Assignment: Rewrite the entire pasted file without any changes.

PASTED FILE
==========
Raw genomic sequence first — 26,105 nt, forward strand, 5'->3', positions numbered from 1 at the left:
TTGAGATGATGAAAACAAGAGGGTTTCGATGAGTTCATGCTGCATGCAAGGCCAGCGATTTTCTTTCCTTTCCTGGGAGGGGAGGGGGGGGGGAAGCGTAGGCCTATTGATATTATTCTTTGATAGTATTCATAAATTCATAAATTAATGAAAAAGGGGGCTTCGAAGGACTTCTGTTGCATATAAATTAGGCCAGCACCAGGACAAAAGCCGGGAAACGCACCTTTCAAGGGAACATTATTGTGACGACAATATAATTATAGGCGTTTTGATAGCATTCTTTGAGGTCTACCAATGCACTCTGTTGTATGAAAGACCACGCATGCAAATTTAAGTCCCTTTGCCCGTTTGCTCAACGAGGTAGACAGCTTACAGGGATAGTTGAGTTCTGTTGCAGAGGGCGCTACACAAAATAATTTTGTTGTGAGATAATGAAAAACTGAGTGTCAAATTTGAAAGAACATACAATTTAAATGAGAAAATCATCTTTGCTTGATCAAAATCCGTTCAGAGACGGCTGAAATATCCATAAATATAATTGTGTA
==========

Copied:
Raw genomic sequence first — 26,105 nt, forward strand, 5'->3', positions numbered from 1 at the left:
TTGAGATGATGAAAACAAGAGGGTTTCGATGAGTTCATGCTGCATGCAAGGCCAGCGATTTTCTTTCCTTTCCTGGGAGGGGAGGGGGGGGGGAAGCGTAGGCCTATTGATATTATTCTTTGATAGTATTCATAAATTCATAAATTAATGAAAAAGGGGGCTTCGAAGGACTTCTGTTGCATATAAATTAGGCCAGCACCAGGACAAAAGCCGGGAAACGCACCTTTCAAGGGAACATTATTGTGACGACAATATAATTATAGGCGTTTTGATAGCATTCTTTGAGGTCTACCAATGCACTCTGTTGTATGAAAGACCACGCATGCAAATTTAAGTCCCTTTGCCCGTTTGCTCAACGAGGTAGACAGCTTACAGGGATAGTTGAGTTCTGTTGCAGAGGGCGCTACACAAAATAATTTTGTTGTGAGATAATGAAAAACTGAGTGTCAAATTTGAAAGAACATACAATTTAAATGAGAAAATCATCTTTGCTTGATCAAAATCCGTTCAGAGACGGCTGAAATATCCATAAATATAATTGTGTA